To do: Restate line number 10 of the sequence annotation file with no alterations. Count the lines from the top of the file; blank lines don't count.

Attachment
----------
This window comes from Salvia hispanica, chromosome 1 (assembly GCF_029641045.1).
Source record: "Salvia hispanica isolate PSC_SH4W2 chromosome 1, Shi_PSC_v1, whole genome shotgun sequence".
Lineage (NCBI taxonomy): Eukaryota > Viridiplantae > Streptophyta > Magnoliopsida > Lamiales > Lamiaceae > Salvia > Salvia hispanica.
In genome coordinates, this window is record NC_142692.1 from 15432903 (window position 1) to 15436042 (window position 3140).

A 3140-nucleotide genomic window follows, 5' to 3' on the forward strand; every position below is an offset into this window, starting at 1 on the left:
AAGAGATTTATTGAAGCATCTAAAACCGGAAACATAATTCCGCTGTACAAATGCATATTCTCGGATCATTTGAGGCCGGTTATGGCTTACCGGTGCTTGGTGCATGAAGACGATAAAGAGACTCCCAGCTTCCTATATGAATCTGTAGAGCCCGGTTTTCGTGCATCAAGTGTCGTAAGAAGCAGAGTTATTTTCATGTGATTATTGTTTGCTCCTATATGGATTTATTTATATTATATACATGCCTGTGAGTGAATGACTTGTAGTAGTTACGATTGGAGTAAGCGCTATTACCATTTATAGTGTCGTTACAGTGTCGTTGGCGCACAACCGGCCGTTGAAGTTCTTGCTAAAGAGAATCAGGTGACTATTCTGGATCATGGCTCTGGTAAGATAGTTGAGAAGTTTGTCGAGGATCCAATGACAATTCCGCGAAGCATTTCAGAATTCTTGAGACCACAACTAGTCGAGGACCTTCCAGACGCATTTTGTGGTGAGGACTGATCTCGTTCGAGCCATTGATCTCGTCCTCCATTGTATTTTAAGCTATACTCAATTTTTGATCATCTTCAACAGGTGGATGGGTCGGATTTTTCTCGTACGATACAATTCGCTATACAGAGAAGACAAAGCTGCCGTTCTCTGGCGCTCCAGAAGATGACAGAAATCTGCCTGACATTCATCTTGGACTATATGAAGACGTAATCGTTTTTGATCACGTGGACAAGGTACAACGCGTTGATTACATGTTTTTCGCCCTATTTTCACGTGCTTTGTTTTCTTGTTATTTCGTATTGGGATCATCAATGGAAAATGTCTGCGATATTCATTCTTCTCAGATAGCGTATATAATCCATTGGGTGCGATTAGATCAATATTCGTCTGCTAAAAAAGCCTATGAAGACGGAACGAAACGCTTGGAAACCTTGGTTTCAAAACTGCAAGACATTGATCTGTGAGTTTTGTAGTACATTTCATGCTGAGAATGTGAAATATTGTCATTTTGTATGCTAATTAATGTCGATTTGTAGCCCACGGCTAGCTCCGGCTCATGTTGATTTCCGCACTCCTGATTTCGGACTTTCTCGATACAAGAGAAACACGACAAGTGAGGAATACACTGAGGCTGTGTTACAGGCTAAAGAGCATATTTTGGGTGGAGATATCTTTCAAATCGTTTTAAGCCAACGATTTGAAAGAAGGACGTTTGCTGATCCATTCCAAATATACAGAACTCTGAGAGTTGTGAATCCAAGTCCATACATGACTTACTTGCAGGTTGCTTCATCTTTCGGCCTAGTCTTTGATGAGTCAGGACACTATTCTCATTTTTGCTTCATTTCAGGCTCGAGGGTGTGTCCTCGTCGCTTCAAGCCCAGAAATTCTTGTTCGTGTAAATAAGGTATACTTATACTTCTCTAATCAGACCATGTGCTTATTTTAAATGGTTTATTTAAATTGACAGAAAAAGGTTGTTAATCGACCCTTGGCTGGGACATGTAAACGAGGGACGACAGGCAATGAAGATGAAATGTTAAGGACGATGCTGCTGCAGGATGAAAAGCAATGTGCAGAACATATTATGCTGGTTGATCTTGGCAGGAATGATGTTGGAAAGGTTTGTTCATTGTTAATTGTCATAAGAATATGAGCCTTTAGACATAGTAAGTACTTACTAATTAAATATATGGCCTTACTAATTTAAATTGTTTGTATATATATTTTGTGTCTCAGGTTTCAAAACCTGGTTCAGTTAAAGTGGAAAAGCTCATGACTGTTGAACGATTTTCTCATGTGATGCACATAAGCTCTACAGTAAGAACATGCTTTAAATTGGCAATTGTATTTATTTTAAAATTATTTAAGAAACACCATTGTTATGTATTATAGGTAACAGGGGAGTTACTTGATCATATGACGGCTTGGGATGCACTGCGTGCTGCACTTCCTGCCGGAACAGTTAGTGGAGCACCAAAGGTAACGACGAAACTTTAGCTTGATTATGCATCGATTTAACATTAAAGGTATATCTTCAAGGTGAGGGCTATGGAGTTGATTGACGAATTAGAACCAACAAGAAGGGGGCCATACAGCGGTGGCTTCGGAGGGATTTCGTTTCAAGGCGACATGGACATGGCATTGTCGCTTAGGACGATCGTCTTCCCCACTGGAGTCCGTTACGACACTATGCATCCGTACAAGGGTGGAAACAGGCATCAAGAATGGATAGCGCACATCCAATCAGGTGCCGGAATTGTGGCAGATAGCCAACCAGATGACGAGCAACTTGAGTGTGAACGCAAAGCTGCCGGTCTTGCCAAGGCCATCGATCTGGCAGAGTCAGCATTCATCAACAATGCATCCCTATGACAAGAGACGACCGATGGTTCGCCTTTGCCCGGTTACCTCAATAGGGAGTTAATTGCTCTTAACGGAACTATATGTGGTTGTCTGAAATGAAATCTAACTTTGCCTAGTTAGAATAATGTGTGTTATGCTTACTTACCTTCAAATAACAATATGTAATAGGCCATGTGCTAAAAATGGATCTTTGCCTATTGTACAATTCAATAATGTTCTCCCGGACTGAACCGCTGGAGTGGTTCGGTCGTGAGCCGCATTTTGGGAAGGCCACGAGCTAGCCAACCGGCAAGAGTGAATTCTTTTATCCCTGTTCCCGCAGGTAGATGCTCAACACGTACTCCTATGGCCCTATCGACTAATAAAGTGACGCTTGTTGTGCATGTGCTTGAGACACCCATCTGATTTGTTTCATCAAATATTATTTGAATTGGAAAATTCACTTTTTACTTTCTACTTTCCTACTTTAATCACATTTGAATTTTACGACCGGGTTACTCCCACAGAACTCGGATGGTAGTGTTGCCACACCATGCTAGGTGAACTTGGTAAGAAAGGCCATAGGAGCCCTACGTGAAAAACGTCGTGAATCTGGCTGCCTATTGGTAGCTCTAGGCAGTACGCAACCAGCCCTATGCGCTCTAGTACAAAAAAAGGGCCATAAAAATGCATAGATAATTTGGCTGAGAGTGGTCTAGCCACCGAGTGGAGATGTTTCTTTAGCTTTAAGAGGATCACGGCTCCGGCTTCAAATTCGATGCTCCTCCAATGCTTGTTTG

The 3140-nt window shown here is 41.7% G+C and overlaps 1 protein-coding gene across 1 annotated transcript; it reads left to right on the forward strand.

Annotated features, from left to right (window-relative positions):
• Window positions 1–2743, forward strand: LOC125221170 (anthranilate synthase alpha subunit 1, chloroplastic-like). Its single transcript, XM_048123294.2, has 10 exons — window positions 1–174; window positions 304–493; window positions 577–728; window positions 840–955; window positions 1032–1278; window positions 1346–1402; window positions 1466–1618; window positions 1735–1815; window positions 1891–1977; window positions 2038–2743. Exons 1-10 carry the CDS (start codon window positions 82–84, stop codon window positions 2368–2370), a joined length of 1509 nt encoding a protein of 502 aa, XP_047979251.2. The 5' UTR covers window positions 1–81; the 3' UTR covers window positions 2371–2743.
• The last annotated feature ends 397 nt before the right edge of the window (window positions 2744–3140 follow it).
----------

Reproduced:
• The last annotated feature ends 397 nt before the right edge of the window (window positions 2744–3140 follow it).